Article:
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The use of distributed ledger technology (DLT) and digital assets (cryptocurrencies, security tokens, NFTs, etc.) to establish new services for customers holds great potential for the Swiss market and for suitably positioned financial institutions.
Opportunities for market positioning of Swiss institutions with digital assets:
- Market potential for digital assets in Switzerland
- Overview of the Swiss market – zeb’s assessment
- DLT value proposition & reality check
- Possible approaches to developing a service offering for digital assets
Summary: Market potential for digital assets in Switzerland
- Based on investments in cryptocurrencies and security tokens, zeb expects a digital asset market potential of up to CHF 55 billion in Switzerland by 2024. To exploit this potential, the development of the regulatory framework, of technical solutions, and, for example, the general level of digitalization are crucial.
- Swiss financial institutions are hesitant in positioning themselves; only a few have a fully developed digital asset strategy and are consistently aiming to implement it by setting up corresponding service offers.
- In order to successfully cope with the trend towards DLT and digital assets, it is advisable for the majority of Swiss institutions to develop digital asset services. A classic crypto-based approach, which may heavily rely on gray- and white-labeling models, is sufficient for most institutions. But market leaders may take a more exploratory approach and test other service types in the market.
- When developing a new offer, both market maturity and the expected adoption of DLT services are decisive for the outcome. This is the only way to achieve a valuable monetization of the DLT potential.
Overview of the Swiss market – zeb’s assessment
With the entry into force of the DLT “blanket ordinance” in February and August 2021, Switzerland as a “crypto nation” now has an excellent legal framework which will give an additional boost to the adoption of digital assets. The DLT “blanket ordinance” has made the regulatory framework for the Swiss DLT ecosystem transparent, while also providing it with improved entrepreneurial opportunities.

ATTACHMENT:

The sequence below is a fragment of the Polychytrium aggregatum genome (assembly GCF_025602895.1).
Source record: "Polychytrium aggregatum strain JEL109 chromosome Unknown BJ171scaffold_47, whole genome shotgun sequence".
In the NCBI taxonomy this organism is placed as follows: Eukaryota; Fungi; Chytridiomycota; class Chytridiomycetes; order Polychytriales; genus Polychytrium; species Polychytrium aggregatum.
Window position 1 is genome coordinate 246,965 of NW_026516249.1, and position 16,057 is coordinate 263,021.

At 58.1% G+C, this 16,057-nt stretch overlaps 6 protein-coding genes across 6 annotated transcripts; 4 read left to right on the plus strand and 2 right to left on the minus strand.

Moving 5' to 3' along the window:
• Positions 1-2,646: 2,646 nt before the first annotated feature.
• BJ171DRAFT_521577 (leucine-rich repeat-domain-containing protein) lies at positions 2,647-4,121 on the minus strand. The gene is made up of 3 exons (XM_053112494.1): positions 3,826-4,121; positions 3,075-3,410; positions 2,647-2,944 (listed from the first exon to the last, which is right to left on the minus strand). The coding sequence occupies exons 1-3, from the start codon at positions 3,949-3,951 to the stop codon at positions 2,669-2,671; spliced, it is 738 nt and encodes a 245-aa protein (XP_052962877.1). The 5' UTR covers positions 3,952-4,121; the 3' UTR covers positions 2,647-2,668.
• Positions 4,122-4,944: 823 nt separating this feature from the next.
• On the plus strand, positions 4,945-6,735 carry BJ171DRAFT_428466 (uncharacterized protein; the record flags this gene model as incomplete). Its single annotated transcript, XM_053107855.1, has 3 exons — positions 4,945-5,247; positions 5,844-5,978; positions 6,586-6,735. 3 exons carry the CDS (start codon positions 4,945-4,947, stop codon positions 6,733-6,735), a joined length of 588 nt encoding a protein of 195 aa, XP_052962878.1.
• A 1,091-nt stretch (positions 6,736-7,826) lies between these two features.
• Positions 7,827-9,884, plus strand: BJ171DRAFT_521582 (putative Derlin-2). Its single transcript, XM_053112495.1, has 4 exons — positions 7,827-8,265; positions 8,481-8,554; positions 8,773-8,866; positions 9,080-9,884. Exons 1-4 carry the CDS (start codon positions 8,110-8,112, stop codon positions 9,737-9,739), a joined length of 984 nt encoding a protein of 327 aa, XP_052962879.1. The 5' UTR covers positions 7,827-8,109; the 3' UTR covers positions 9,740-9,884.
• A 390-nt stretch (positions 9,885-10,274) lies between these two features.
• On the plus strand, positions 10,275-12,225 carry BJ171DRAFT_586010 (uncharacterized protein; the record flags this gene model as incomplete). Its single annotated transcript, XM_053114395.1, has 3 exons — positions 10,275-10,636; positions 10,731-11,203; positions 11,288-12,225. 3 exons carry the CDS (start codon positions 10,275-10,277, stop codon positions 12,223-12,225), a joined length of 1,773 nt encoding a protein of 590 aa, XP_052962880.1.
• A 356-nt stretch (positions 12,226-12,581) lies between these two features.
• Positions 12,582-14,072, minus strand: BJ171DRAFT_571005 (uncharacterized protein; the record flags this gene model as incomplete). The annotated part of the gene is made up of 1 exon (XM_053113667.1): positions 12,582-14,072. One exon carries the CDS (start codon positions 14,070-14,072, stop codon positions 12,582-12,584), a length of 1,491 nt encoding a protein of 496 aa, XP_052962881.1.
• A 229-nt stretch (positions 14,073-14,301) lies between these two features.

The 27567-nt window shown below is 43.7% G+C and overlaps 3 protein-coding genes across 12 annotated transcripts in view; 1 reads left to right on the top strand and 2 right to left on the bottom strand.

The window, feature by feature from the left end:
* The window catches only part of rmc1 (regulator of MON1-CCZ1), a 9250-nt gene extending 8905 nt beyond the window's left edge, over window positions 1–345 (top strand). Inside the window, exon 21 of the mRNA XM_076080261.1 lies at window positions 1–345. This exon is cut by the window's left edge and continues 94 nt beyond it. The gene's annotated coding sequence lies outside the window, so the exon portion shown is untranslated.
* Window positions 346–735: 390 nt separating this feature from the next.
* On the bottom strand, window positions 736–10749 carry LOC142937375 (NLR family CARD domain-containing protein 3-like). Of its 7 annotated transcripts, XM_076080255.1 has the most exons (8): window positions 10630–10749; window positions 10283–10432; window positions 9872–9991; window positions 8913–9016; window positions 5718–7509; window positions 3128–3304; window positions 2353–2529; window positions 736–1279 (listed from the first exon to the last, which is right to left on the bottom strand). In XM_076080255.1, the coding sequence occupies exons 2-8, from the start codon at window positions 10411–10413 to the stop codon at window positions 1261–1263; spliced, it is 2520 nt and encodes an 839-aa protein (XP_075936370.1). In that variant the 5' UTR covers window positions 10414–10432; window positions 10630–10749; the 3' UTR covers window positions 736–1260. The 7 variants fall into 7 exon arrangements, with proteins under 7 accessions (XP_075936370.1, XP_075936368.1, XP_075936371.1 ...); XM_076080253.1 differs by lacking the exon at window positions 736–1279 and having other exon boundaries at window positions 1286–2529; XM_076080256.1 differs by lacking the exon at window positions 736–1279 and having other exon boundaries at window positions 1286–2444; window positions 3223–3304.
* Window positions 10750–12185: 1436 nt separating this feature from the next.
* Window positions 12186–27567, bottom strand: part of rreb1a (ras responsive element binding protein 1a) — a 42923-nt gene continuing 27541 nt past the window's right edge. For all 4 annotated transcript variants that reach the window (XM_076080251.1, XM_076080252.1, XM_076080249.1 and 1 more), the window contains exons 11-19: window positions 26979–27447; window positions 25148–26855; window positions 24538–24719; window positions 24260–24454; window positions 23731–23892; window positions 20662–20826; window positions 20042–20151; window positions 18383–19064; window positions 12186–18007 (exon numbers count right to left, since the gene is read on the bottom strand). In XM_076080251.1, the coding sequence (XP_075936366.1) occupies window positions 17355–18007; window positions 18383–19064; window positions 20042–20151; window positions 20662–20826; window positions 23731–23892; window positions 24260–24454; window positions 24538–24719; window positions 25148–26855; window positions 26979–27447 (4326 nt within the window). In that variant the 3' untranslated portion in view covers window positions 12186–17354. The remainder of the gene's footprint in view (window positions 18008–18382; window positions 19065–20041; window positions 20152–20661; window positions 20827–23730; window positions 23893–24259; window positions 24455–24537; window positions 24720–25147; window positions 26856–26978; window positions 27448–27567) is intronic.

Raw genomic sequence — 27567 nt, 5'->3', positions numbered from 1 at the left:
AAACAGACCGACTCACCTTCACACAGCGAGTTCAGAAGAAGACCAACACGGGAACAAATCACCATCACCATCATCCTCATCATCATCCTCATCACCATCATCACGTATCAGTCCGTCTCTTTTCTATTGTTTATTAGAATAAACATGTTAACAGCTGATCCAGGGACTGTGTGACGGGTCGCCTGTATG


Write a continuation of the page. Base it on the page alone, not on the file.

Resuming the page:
It is another proof of the DLT-friendly environment in Switzerland. Therefore, it is not surprising that an ecosystem of infrastructure and service providers, which is unique in the world, has sprung up in this country.
According to the latest Swiss Digital Asset & Wealth Management Report by CV VC, the Swiss crypto scene is made up of about 950 companies and about 5,200 employees. It is an especially positive development that well-known blockchain protocols such as the Ethereum Foundation or Cardano have also established themselves in Switzerland.
If we focus on the traditional financial industry, it is nevertheless surprising that the adoption of DLT and digital assets by traditional Swiss financial institutions is progressing at a fairly slow pace. Although many institutions are pushing ahead with DLT pilot projects, only very few have so far drawn up a comprehensive digital asset strategy and have introduced their own offerings. Instead, a growing number of start-ups are competing for the exploitation of the existing potential.
As a result of their inactivity, traditional financial institutions are running the risk of lagging behind Swiss start-ups and international competitors. For this reason, zeb recommends that institutions promptly address this topic at a strategic level and at least launch a minimum DLT offering.
There certainly are incentives to deal with this topic in a more proactive way. From an investment perspective and on the basis of its own model calculations, zeb expects that the market for digital assets, measured in terms of invested assets, could develop to up to CHF 55 billion in Switzerland and up to CHF 1,605 billion in Europe by 2024. For comparison: that would be about 5% of the private onshore assets managed in Switzerland today.
For financial institutions, this is a significant investment pool. The estimates by zeb include investments in cryptocurrencies and security tokens; the latter were derived based on the volume invested in alternative assets such as public and private equity & debt, real estate, and structured finance, and assuming a conversation rate of traditional assets into digital assets. However, crypto derivatives and NFTs were not included.